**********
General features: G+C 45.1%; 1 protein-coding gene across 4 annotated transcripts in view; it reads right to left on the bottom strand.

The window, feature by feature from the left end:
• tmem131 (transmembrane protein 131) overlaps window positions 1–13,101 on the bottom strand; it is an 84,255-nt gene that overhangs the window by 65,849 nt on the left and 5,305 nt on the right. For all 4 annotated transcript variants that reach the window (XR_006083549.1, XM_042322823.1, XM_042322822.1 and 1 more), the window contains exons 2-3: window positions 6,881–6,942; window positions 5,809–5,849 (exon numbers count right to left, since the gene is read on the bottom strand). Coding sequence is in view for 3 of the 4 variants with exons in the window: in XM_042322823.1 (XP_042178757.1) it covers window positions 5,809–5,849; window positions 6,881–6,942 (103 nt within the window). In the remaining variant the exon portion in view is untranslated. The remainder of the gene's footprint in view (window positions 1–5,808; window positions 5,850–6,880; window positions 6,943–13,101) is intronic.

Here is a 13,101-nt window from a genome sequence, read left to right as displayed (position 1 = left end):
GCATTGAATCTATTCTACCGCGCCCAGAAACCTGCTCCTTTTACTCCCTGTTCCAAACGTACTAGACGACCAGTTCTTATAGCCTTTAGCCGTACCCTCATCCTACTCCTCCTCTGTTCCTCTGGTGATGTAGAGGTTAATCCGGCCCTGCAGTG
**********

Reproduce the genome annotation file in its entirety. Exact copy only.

General features: G+C 45.1%; 1 protein-coding gene across 4 annotated transcripts in view; it reads right to left on the bottom strand.

The window, feature by feature from the left end:
• tmem131 (transmembrane protein 131) overlaps window positions 1–13,101 on the bottom strand; it is an 84,255-nt gene that overhangs the window by 65,849 nt on the left and 5,305 nt on the right. For all 4 annotated transcript variants that reach the window (XR_006083549.1, XM_042322823.1, XM_042322822.1 and 1 more), the window contains exons 2-3: window positions 6,881–6,942; window positions 5,809–5,849 (exon numbers count right to left, since the gene is read on the bottom strand). Coding sequence is in view for 3 of the 4 variants with exons in the window: in XM_042322823.1 (XP_042178757.1) it covers window positions 5,809–5,849; window positions 6,881–6,942 (103 nt within the window). In the remaining variant the exon portion in view is untranslated. The remainder of the gene's footprint in view (window positions 1–5,808; window positions 5,850–6,880; window positions 6,943–13,101) is intronic.

Here is a 13,101-nt window from a genome sequence, read left to right as displayed (position 1 = left end):
GCATTGAATCTATTCTACCGCGCCCAGAAACCTGCTCCTTTTACTCCCTGTTCCAAACGTACTAGACGACCAGTTCTTATAGCCTTTAGCCGTACCCTCATCCTACTCCTCCTCTGTTCCTCTGGTGATGTAGAGGTTAATCCGGCCCTGCAGTG